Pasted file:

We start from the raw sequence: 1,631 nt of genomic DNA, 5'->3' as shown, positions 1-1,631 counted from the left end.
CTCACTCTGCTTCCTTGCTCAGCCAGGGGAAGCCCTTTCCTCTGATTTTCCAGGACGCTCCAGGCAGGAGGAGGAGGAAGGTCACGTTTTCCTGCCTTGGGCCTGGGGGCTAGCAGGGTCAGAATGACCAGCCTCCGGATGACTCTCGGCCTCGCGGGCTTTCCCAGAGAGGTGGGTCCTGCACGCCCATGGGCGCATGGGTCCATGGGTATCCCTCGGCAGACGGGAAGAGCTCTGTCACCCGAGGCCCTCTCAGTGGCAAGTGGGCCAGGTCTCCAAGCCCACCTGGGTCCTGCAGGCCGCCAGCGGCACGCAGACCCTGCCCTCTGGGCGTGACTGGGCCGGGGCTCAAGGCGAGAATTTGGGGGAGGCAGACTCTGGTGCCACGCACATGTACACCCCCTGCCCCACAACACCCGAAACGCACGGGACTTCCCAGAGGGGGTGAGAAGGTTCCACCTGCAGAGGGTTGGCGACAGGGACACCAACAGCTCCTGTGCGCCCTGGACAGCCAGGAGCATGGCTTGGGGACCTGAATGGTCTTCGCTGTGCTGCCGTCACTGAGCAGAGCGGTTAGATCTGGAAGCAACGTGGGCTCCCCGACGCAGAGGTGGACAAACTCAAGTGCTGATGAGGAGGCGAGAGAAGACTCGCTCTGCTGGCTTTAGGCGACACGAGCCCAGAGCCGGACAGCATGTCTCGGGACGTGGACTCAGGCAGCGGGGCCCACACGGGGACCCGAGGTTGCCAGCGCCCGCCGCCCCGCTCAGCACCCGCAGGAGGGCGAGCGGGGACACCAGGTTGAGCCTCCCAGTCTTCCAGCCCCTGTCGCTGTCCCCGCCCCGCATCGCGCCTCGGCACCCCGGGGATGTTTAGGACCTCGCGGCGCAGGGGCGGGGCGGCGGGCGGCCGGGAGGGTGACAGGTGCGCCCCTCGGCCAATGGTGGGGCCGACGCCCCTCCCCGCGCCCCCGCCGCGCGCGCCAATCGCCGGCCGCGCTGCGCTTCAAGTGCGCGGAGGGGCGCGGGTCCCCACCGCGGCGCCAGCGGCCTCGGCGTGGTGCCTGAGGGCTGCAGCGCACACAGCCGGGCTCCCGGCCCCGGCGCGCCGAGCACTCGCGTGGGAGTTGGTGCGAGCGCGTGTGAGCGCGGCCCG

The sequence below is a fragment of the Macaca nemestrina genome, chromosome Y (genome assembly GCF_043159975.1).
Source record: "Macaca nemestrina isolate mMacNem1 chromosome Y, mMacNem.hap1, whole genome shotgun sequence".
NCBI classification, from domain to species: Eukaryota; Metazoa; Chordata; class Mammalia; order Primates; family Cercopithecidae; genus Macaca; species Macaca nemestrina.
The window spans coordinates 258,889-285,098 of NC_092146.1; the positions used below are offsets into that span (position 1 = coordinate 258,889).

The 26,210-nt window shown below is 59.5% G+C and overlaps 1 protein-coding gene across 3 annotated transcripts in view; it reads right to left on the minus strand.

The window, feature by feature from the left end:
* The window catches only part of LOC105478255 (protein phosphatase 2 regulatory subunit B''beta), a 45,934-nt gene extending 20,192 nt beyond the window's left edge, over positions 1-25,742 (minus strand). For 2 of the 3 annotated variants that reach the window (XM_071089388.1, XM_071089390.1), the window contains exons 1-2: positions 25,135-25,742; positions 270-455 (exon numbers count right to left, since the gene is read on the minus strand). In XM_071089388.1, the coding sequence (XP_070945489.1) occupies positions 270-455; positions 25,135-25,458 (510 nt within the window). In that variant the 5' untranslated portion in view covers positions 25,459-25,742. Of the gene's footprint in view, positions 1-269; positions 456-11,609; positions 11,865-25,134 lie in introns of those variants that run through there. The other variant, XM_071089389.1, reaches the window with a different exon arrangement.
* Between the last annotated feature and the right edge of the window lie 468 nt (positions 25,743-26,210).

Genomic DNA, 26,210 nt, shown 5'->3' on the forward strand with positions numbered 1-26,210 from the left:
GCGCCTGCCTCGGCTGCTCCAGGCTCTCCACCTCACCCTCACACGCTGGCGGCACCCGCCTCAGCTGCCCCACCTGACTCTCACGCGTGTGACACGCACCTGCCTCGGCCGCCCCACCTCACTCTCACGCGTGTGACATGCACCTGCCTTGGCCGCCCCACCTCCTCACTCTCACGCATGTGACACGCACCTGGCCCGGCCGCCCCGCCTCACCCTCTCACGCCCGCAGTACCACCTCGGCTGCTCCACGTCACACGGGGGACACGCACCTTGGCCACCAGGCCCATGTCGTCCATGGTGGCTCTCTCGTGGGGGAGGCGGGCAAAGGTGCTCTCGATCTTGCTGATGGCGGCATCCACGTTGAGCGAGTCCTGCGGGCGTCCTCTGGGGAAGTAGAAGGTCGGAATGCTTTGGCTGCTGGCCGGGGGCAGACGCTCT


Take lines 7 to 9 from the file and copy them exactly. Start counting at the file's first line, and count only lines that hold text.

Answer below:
The 26,210-nt window shown below is 59.5% G+C and overlaps 1 protein-coding gene across 3 annotated transcripts in view; it reads right to left on the minus strand.

The window, feature by feature from the left end:
* The window catches only part of LOC105478255 (protein phosphatase 2 regulatory subunit B''beta), a 45,934-nt gene extending 20,192 nt beyond the window's left edge, over positions 1-25,742 (minus strand). For 2 of the 3 annotated variants that reach the window (XM_071089388.1, XM_071089390.1), the window contains exons 1-2: positions 25,135-25,742; positions 270-455 (exon numbers count right to left, since the gene is read on the minus strand). In XM_071089388.1, the coding sequence (XP_070945489.1) occupies positions 270-455; positions 25,135-25,458 (510 nt within the window). In that variant the 5' untranslated portion in view covers positions 25,459-25,742. Of the gene's footprint in view, positions 1-269; positions 456-11,609; positions 11,865-25,134 lie in introns of those variants that run through there. The other variant, XM_071089389.1, reaches the window with a different exon arrangement.